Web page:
What’s in an Operating System?
An operating system is the middle layer of a basic computer stack, connecting application software to hardware. It performs many functions, including setting standards for applications to “talk to” the operating system.
For example, an application program may access a connected storage device by sending a call to the operating system, which converts it into commands specific to the device.
The kernel is the most important component of an operating system. It controls internal processes and delivers hardware permissions to software applications. It also manages memory and input-output devices. The Kernel is also responsible for managing disk space.
The Kernel operates in privileged mode, meaning it can access the computer’s hardware and control its resources. However, it cannot access the user processes.
A computer can spawn dozens and even hundreds of processes simultaneously. However, each process can only access limited hardware resources such as CPU and physical memory pages. The kernel arbitrates which processes can use these limited resources and how much time each process has to do so. It can also prevent hardware from being damaged by malware or other unauthorized software programs.
The processor is a simple chip that performs the basic input-processing operations that enable a computer to operate. It is found in many electronic devices including computers, laptops and smartphones. It interprets instructions and processes them to provide the output that a user will interface with. It is made up of the Arithmetic Logic Unit (ALU), Control Unit, and registers.
The ALU performs arithmetic and logic functions with integer numbers, while the FPU manipulates floating-point numbers. It also contains a set of flags that can be used to indicate the results of certain operations.
When an instruction is read by the CPU, it goes through a decode step. This process converts the binary code into signals that control other parts of the processor. In addition to this, some instructions manipulate the program counter or modify bits in a flags register.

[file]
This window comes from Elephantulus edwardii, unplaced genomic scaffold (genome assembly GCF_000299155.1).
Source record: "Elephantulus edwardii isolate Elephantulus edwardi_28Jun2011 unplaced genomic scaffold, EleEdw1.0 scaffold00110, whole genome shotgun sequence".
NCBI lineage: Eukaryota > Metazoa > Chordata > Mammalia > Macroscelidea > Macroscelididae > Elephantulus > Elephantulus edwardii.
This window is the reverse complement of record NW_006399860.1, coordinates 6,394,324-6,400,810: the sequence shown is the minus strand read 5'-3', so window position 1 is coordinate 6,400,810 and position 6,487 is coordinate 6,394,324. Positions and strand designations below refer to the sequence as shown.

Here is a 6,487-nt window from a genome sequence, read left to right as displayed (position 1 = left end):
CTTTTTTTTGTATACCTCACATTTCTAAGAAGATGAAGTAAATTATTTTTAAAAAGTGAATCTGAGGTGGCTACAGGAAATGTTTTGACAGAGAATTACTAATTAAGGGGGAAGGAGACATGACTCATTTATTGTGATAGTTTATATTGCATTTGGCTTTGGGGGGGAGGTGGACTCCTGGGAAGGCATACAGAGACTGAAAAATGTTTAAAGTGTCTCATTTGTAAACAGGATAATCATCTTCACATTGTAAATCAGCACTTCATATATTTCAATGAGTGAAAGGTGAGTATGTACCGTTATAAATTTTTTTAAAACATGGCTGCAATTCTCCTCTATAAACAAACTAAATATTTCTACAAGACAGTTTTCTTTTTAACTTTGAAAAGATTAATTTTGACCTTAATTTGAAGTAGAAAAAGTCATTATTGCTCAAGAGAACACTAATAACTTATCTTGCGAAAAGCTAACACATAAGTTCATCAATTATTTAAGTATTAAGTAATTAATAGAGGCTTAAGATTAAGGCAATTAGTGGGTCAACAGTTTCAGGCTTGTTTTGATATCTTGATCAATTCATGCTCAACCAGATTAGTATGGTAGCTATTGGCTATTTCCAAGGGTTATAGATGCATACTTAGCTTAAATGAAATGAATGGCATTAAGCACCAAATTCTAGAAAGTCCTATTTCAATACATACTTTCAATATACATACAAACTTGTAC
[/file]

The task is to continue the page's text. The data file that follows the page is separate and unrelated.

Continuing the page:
The operating system manages memory in order to support multiple processes. It uses paging to reduce the number of times a process must be read from disk and to prevent the operating system from running out of memory. Paging works by dividing memory into partitions that hold different types of programs. Each partition has a corresponding frame in physical memory. The OS then maps the logical address of each frame to a physical address using a page table.
A good page replacement algorithm is important because it determines which pages to evict from primary memory and which ones to bring in from secondary memory. This helps to minimize thrashing and improve performance. Other techniques for managing memory include stealing and reclaiming pages that are not used.
A file system presents the contents of the operating system into a format that computer programs that interact with files can use. It also manages metadata for the files. It may be able to create, list, copy and move files, as well as alter their metadata.
It can store the length of a file’s contents in its metadata and identify free space on a storage device. It can also provide information about a file’s size, position and hierarchy in its directory.
File systems are based on a hierarchical structure of directories and subdirectories, which makes it easier for users to find files and folders. They can also support features like compression and encryption, and ensure that files are accessed in the correct order to prevent data corruption.
Firmware is the low-level software that runs on a piece of hardware. It performs essential functions like turning screens on, starting up the device, and recognizing components like cameras and speakers. It’s also stored on a nonvolatile memory chip, protecting it from accidental deletion or damage.
In many computers, the BIOS (Basic Input/Output System) or UEFI firmware is responsible for initializing hardware before the operating system loads. Firmware is also present in smartphones, digital cameras, and even remote controls.
While firmware isn’t as visible to average users, it’s an important part of all the electronic devices we use. Unfortunately, hackers are always looking for new ways to exploit the firmware of these devices. They can deactivate core security features, brick systems, and steal sensitive information.